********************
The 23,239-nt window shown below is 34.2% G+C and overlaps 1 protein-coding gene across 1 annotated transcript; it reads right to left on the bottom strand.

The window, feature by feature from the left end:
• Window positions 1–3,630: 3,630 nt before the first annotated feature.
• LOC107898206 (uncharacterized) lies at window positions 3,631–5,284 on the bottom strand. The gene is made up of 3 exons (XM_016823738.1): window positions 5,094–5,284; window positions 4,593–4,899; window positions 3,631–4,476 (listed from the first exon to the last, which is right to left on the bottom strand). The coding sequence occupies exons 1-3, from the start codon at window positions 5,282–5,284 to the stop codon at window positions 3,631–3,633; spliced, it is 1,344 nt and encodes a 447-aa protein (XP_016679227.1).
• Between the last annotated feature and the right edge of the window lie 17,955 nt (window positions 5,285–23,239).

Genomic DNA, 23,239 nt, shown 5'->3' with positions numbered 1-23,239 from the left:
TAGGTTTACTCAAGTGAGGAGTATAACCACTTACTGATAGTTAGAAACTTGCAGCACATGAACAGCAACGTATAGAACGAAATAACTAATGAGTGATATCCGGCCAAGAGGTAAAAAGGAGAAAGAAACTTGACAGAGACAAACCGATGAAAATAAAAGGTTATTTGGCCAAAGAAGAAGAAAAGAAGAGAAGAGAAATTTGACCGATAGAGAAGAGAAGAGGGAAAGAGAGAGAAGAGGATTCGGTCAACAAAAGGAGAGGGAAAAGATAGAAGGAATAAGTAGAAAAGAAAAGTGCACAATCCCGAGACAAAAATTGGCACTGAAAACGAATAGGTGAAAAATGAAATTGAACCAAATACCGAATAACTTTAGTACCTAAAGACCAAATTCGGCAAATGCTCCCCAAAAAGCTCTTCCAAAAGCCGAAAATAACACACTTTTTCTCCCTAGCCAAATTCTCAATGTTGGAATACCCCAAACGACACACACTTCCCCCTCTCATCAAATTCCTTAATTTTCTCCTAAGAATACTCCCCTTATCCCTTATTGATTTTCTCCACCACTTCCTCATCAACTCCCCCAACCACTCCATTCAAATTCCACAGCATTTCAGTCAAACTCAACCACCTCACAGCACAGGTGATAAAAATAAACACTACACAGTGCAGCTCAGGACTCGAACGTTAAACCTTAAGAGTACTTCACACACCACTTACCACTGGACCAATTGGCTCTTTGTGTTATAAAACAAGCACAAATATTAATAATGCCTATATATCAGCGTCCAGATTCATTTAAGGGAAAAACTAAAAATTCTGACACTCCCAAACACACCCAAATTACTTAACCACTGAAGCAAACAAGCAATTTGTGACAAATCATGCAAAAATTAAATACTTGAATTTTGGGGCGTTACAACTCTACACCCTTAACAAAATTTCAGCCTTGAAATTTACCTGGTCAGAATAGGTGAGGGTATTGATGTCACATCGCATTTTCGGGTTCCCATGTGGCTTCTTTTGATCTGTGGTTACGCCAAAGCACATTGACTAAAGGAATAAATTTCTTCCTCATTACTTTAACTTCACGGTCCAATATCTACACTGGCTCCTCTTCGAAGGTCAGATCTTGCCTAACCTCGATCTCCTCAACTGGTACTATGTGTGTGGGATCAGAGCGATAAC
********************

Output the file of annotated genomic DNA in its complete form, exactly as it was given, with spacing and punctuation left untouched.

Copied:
The 23,239-nt window shown below is 34.2% G+C and overlaps 1 protein-coding gene across 1 annotated transcript; it reads right to left on the bottom strand.

The window, feature by feature from the left end:
• Window positions 1–3,630: 3,630 nt before the first annotated feature.
• LOC107898206 (uncharacterized) lies at window positions 3,631–5,284 on the bottom strand. The gene is made up of 3 exons (XM_016823738.1): window positions 5,094–5,284; window positions 4,593–4,899; window positions 3,631–4,476 (listed from the first exon to the last, which is right to left on the bottom strand). The coding sequence occupies exons 1-3, from the start codon at window positions 5,282–5,284 to the stop codon at window positions 3,631–3,633; spliced, it is 1,344 nt and encodes a 447-aa protein (XP_016679227.1).
• Between the last annotated feature and the right edge of the window lie 17,955 nt (window positions 5,285–23,239).

Genomic DNA, 23,239 nt, shown 5'->3' with positions numbered 1-23,239 from the left:
TAGGTTTACTCAAGTGAGGAGTATAACCACTTACTGATAGTTAGAAACTTGCAGCACATGAACAGCAACGTATAGAACGAAATAACTAATGAGTGATATCCGGCCAAGAGGTAAAAAGGAGAAAGAAACTTGACAGAGACAAACCGATGAAAATAAAAGGTTATTTGGCCAAAGAAGAAGAAAAGAAGAGAAGAGAAATTTGACCGATAGAGAAGAGAAGAGGGAAAGAGAGAGAAGAGGATTCGGTCAACAAAAGGAGAGGGAAAAGATAGAAGGAATAAGTAGAAAAGAAAAGTGCACAATCCCGAGACAAAAATTGGCACTGAAAACGAATAGGTGAAAAATGAAATTGAACCAAATACCGAATAACTTTAGTACCTAAAGACCAAATTCGGCAAATGCTCCCCAAAAAGCTCTTCCAAAAGCCGAAAATAACACACTTTTTCTCCCTAGCCAAATTCTCAATGTTGGAATACCCCAAACGACACACACTTCCCCCTCTCATCAAATTCCTTAATTTTCTCCTAAGAATACTCCCCTTATCCCTTATTGATTTTCTCCACCACTTCCTCATCAACTCCCCCAACCACTCCATTCAAATTCCACAGCATTTCAGTCAAACTCAACCACCTCACAGCACAGGTGATAAAAATAAACACTACACAGTGCAGCTCAGGACTCGAACGTTAAACCTTAAGAGTACTTCACACACCACTTACCACTGGACCAATTGGCTCTTTGTGTTATAAAACAAGCACAAATATTAATAATGCCTATATATCAGCGTCCAGATTCATTTAAGGGAAAAACTAAAAATTCTGACACTCCCAAACACACCCAAATTACTTAACCACTGAAGCAAACAAGCAATTTGTGACAAATCATGCAAAAATTAAATACTTGAATTTTGGGGCGTTACAACTCTACACCCTTAACAAAATTTCAGCCTTGAAATTTACCTGGTCAGAATAGGTGAGGGTATTGATGTCACATCGCATTTTCGGGTTCCCATGTGGCTTCTTTTGATCTGTGGTTACGCCAAAGCACATTGACTAAAGGAATAAATTTCTTCCTCATTACTTTAACTTCACGGTCCAATATCTACACTGGCTCCTCTTCGAAGGTCAGATCTTGCCTAACCTCGATCTCCTCAACTGGTACTATGTGTGTGGGATCAGAGCGATAAC